Plan S’s principles states that all publications must be published under an open license, preferably the Creative Commons Attribution Licence (CC-BY), or a licence fulfilling the requirements of the Berlin Declaration. Authors should retain the full copyright of their publication, while funders should jointly establish a robust set of requirements for the services provided by high quality open access journals and platforms. Incentives may also be provided where appropriate to create such journals and platforms, as well as the infrastructure needed for their management.
Publication fees should be covered by funders or universities, not by individual researchers, using a standardised and capped approach to fees across Europe. Transparency and other policies from universities, research organisations and libraries should align to the request of funders organisations. The principles also state the importance of appropriate repositories for the long-term conservation of research data (see also here the February newsletter).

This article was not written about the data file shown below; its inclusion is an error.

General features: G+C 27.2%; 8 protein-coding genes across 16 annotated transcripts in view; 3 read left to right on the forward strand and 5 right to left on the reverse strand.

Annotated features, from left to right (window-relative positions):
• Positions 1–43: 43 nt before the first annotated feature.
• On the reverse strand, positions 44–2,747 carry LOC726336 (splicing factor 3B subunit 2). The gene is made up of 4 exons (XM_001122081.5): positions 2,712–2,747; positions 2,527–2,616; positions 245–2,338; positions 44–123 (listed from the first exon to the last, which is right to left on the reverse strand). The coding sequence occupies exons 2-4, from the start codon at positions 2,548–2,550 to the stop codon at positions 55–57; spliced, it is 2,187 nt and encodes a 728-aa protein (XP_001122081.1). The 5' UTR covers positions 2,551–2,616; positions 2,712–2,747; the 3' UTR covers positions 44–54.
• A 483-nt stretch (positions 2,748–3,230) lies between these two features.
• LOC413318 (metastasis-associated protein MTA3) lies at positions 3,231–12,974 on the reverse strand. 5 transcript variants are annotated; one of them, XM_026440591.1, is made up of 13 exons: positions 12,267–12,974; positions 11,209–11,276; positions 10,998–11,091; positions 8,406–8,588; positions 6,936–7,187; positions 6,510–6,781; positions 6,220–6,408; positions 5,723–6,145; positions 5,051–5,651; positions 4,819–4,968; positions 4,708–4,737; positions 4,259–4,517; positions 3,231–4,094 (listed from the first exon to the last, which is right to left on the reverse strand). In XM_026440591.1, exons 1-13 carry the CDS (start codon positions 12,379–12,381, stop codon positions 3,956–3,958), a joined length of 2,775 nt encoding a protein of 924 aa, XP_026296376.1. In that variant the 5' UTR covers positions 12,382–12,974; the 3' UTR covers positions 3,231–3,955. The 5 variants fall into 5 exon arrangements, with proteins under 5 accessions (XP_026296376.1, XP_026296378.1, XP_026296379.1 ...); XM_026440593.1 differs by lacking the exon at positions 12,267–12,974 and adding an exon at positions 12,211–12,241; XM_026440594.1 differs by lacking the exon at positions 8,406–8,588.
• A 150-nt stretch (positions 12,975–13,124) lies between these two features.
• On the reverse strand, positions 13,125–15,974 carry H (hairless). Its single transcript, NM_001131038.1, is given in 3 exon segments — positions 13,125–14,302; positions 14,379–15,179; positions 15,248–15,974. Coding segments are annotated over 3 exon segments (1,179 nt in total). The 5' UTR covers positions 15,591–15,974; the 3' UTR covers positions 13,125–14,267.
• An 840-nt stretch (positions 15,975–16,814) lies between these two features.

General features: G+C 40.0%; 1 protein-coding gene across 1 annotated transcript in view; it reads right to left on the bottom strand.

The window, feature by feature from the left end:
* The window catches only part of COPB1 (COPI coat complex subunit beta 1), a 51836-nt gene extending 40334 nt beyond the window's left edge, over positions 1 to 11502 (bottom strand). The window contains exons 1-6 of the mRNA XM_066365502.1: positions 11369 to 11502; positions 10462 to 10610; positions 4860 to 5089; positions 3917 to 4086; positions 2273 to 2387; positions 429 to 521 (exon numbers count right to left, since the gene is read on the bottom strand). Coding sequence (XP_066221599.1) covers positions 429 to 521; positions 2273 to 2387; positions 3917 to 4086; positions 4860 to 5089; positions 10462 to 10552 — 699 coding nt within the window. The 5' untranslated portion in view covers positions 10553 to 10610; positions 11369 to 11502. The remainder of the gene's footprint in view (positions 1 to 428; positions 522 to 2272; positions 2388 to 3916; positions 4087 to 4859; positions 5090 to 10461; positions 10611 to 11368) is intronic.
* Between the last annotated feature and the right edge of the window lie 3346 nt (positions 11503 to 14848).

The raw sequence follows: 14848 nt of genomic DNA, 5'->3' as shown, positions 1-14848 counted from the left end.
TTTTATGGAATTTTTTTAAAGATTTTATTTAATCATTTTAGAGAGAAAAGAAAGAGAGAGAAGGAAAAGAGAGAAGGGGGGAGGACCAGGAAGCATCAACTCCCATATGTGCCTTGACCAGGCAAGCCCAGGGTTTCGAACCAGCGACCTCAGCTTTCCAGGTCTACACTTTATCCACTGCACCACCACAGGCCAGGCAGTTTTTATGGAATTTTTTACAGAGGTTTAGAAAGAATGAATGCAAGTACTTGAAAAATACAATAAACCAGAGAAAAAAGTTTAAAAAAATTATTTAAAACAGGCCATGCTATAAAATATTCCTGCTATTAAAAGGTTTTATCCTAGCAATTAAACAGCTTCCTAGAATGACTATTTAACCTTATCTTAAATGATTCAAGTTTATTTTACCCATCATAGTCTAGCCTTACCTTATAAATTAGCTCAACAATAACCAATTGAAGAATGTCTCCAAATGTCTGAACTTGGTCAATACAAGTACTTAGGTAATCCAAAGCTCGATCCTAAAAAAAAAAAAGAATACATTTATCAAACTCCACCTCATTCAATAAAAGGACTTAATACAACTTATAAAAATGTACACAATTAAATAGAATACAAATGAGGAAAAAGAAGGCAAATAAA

The “hybrid” model of publishing is assumed by Plan S to be not compliant with these principles. Plan S goals apply to all kind of scholarly publication, but the initial deadline of 1° January 2020 refers only to papers published in scientific journals, while open access to monographs and books should follow at a later date.
Mixed opinions from stakeholders
The consultation launched by cOAlition S on Plan S principles and proposed actions collected more than 600 comments from more than 40 countries.
The Biomedical Alliance in Europe (BioMed Alliance), grouping 29 European research and medical societies, has issued a statement in which it shows “certain concerns” about the scope and implementation of Plan S.